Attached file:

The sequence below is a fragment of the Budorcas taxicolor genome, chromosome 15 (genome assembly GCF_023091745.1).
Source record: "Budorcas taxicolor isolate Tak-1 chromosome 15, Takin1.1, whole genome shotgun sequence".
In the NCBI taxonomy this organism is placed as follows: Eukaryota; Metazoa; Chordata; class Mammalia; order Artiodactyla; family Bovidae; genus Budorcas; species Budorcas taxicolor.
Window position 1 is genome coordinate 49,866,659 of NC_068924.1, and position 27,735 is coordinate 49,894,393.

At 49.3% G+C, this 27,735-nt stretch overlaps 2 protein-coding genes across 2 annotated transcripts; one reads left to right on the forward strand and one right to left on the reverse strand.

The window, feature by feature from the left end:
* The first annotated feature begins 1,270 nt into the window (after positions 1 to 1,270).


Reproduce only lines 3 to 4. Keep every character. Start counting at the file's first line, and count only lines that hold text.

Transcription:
In the NCBI taxonomy this organism is placed as follows: Eukaryota; Metazoa; Chordata; class Mammalia; order Artiodactyla; family Bovidae; genus Budorcas; species Budorcas taxicolor.
Window position 1 is genome coordinate 49,866,659 of NC_068924.1, and position 27,735 is coordinate 49,894,393.